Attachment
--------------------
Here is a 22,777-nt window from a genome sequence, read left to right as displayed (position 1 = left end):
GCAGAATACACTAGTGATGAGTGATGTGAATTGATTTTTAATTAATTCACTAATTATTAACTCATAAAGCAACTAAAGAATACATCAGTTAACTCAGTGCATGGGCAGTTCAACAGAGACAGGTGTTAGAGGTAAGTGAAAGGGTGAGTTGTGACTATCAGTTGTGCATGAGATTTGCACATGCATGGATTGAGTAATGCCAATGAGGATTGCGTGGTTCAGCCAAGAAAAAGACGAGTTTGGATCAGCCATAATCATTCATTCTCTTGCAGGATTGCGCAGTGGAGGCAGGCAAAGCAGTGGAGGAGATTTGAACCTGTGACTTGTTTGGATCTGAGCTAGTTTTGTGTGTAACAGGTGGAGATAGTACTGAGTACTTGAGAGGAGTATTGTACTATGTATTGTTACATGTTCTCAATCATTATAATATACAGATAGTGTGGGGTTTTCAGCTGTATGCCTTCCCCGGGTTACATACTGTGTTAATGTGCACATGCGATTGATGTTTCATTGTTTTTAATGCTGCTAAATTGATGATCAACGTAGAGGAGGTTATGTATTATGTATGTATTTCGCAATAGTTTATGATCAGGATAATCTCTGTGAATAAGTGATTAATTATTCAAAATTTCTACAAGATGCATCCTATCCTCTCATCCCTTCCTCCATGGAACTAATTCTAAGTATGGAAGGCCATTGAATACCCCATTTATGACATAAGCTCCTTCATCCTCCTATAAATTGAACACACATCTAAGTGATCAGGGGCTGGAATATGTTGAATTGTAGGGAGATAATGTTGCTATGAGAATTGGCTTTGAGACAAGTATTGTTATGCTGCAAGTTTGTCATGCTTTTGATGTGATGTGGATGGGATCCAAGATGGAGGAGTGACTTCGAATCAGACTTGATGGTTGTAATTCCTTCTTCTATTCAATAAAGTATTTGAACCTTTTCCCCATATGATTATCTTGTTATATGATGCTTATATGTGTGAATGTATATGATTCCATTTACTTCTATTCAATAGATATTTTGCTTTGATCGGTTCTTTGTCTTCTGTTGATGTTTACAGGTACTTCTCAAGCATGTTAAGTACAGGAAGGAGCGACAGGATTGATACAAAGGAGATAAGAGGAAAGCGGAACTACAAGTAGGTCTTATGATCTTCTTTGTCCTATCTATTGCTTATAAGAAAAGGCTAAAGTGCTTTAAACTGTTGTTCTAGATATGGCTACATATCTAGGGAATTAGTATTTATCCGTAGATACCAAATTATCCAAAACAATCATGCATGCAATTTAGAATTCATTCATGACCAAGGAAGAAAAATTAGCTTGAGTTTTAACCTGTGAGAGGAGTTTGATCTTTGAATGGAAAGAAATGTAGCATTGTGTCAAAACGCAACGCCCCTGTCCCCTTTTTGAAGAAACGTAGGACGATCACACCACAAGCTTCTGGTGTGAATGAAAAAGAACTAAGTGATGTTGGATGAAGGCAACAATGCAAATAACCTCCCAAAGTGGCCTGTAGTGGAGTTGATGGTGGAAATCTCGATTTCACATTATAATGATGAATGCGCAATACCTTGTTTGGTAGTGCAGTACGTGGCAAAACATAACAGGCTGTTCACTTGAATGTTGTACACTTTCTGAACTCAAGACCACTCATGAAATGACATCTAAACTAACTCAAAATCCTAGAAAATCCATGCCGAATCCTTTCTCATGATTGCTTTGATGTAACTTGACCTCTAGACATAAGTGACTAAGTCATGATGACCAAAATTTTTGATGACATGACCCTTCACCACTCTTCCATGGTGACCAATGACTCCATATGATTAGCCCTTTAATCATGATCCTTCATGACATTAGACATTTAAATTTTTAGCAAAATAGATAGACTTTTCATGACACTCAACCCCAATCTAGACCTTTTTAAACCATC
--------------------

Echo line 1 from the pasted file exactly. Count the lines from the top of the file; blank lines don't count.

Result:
Here is a 22,777-nt window from a genome sequence, read left to right as displayed (position 1 = left end):